Recommended: The Tico Times interviews Lama Thubten Wangchen
It’s noon on Sunday, Feb. 19 and we’re at the home of Costa Rican artist Juan Carlos Chavarría’s house in La Uruca, San José. As we pass through the garage, we enter a room filled with Chavarría’s artwork made out of material from decommissioned guns. The Lama Thubten Wangchen, a special representative of the Dalai Lama to Europe, observes these vibrant and impressive piece, which contain a message of passive transformation through art.
An hour has passed. People keep entering the room to listen to the Lama’s peaceful message. As everyone looks for a comfortable place, the Lama sits down on a white sofa in the center of the living room. As we all get comfortable, Chavarría introduces the Lama, who offers up a “pura vida” and a few words expressing how proud he is to be in Costa Rica.
“Weapons destroy peace, nature and happiness. If there’s no peace in a country, then how do we achieve it?” he asks his listeners.
The Lama acknowleges that it is very easy to speak about peace, but much more difficult to truly achieve it. He recommends that the wisdom of the elderly be used as a tool of education for the younger generations, making it clear that they’re the future of the world.
Dressed in the usual Tibetan monk’s maroon robe, the Lama sits comfortably and describes our need for a more harmonious and peaceful society in which people smile more.
“[To reach] this peace, it starts with each one of us,” he says. “You should feel proud of Costa Rica’s peace, but we all need moral support, the support from all institutions, political and governmental.”
As the Lama concludes this brief message, the young Costa Rican poet Ileana Castellón is introduced. She passionately recites a few lines on the topic of peace, reflecting on the critical moment in which humanity finds itself.
“It’s very difficult to maintain this peace, but it’s not a hard task when you’re seeking it,” Castellón says.
In this family-like setting, people freely express their concerns regarding the world’s current turbulent situation. The Lama answers with a hopeful tone, explaining that humanity has always been conflictive, no matter the time period, and that a key to responding effectively is to listen to each other.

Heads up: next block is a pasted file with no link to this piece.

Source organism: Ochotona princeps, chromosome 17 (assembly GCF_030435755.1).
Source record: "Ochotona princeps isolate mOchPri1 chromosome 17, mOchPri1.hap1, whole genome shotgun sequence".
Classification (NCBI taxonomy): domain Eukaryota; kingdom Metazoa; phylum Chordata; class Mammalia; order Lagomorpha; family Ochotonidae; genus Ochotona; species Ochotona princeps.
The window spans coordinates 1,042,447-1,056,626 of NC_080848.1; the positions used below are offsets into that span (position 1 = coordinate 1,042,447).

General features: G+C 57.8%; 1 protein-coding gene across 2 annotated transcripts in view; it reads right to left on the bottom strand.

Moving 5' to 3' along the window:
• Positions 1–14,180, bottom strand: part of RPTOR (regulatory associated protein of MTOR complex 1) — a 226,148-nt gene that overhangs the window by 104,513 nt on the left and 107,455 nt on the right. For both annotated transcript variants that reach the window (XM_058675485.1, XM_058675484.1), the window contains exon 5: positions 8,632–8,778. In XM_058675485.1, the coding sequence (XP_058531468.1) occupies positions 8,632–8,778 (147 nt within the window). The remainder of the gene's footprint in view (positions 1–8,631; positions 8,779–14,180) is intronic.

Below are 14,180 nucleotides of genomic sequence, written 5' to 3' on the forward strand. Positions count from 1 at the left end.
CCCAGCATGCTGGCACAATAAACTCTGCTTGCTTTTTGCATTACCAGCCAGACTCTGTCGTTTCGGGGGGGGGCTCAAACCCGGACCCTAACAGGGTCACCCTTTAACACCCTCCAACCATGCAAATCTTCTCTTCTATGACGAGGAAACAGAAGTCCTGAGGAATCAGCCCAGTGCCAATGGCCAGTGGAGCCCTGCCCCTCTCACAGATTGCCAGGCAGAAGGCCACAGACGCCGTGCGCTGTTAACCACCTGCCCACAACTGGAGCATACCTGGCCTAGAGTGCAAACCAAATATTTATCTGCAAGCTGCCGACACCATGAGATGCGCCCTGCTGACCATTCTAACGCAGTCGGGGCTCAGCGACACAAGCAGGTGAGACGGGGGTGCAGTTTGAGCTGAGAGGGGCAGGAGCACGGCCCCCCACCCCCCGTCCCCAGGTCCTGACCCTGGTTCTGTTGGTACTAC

Time passes quickly while we discuss these topics. It’s 2 p.m. already and we’re on our way to another activity. Wangchen, his manager Ana Lorena Wong, photographer Edgar Mora, and I jump into a brown Nissan Qashqai to get to Renata Beffa’s house in Villa Real, Santa Ana. As we drive along Ruta 27, Santa Ana’s beautiful mountains are seen to our left.
We get to Villa Real and enter a beautiful, crea- colored home. As we enter, we take off our shoes and continue through the stairs to get to the living room. Slowly, people gather all over the living room and the terrace. The rooms gradually fill both with people and with calm and joyous music, thanks to musician Randall Nájera, with his violin, and Rodrigo Oviedo, with his guitar and keyboard.
This spiritual gathering unites about 100 people from different parts of the world. Just from overhearing snippets of conversation, it is clear that the room is filled with people from Costa Rica, the United States, England, Tibet, Canada, Colombia, Italy, and Guatemala, all here to listen to spiritual guidance from the Lama.
The activity starts with a few words from behalf of Beffa as she introduces the Lama when he enters the room. He sat down in his chair, thanks everyone for coming and thanks the musicians. As he finishes thanking other people, he closes his eyes, puts his hands together and begins singing a chant.
He greets everyone and explains his visit to our country and the rarity of a Buddhist monk in Costa Rica. His main purpose is sharing his knowledge, exchanging ideas and enjoying time with the people he meets. Along with these desires, he focuses on the importance of having a healthy body and healthy mind in order to lead a balanced life in a humane world.
“We are humans looking for peace and happiness. Our socioeconomic status does not matter and all religions guide us towards being people of good. If you can’t do any good, then do no harm. We’re all in search of peace and happiness, but the problem will remain until everyone decides to change their interior. [We’ve got to] take care of our soul, spirit and conscience,” the Lama tells the gathering.
Wangchen refers to various other topics such as success, impermanence in the world, and life itself as a source of potential we can enjoy to develop our hearts, mind and souls. As well as in the previous activity, he mentions that the world is in suffering right now. Everyone has conflict at some point, he says. The question is how we will resolve these issues.
He explains that we’ve got to learn to forgive, accept and give compassion in exchange as a form of love towards others. This relates to the way in which karma works. If we act upon our good decisions, the well-being of our future will be the result. The same happens if we act based on hatred and negative feelings: the result will be a negative future.
Ever day we are becoming older, so we must live with dignity and not be afraid of death: our future is entirely in our own hands.
A long day full of spiritual activities concludes with the singing of some chants, along with the words Om Ah Ra Pa Tsa Na Dhi, Nájera and Oviedo’s accompanying music, and beautiful vibrant orange sunset whose light illuminates us all.